The 100th issue of Transition magazine just arrived in my mailbox: a milestone I wasn’t sure it would reach.
From the time of its revival in 1991 until now, Transition has been an essential resource for readers interested in the culture of Africa and the African diaspora. If you can read and support only two magazines of international literature this year, Transition should be the other one. (Full disclosure: My reviews of books on Zimbabwe, Angola, and Haiti appeared in issues 59, 60, and 66.)
As each issue of Transition explains on its title page, the magazine was founded in Uganda in 1961 by the late Rajat Neogy. It published fifty issues before ceasing publication in 1976: a record that the new series of Transition has now equalled.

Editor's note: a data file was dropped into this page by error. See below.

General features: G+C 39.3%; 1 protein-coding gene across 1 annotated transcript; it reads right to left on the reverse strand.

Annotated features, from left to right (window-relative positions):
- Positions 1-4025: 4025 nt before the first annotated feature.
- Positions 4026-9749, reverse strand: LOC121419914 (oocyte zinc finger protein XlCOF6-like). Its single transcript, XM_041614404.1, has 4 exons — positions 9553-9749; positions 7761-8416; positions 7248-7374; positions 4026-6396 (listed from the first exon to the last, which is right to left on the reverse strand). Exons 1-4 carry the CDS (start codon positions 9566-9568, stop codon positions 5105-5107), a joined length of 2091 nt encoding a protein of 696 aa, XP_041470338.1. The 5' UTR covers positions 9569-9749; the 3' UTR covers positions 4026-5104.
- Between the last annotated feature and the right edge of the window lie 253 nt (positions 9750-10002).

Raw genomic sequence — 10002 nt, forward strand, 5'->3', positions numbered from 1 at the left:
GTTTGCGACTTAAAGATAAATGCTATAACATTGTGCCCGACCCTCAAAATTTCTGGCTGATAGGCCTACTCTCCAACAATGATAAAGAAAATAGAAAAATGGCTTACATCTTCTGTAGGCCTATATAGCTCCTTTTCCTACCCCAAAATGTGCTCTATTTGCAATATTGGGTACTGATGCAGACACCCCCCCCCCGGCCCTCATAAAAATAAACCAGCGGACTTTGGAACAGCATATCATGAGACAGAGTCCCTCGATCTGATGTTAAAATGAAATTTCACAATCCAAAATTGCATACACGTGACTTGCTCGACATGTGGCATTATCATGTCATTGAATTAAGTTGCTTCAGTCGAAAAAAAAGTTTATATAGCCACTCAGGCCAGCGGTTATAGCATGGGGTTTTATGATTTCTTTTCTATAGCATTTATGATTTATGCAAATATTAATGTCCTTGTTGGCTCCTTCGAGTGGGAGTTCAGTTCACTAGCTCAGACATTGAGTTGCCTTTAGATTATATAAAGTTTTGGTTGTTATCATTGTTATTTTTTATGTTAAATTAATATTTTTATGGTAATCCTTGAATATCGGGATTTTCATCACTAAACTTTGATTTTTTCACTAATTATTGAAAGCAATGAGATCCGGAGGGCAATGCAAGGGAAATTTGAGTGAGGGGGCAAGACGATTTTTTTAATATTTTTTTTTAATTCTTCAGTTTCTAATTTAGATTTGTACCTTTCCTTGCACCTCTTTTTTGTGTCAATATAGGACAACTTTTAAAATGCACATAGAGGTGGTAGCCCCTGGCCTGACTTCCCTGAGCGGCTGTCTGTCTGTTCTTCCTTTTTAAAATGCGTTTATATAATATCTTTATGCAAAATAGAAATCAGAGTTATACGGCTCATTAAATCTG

The new series has been committed from the start to African literature in translation. Issue 51 reviewed a new biography of the Senegalese poet Leopold Sedar Senghor. Issue 100 reviews the novel African Psycho by Alain Mabanckou of the Republic of Congo, and publishes poems (in French, with English translation) by Sylvie Kande, who was born in Paris to a French mother and a Senegalese father.
As a subscriber and a contributor, I have worried about Transition. Though its editorial base has remained Harvard’s Department of Afro-American Studies, since 1991 it has been published by Oxford University Press, Duke University Press, Soft Skull Press, and Indiana University Press. The magazine didn’t always succeed in the goal of being a quarterly (Indiana now plans to issue three issues per year).
But when each issue came out, it was like nothing else out there: an erudite, edgy combination of a literary review and an academic journal, where extended book reviews like mine coexisted with essays, memoirs, short stories, and poetry. Where else could you find “How to Be an African” by Binyavanga Wainaina of Kenya side by side with “Honkey Night in Canada” (issue 96), which ingeniously segues from the emergence of black hockey players to that of Afro-Canadian literary critics?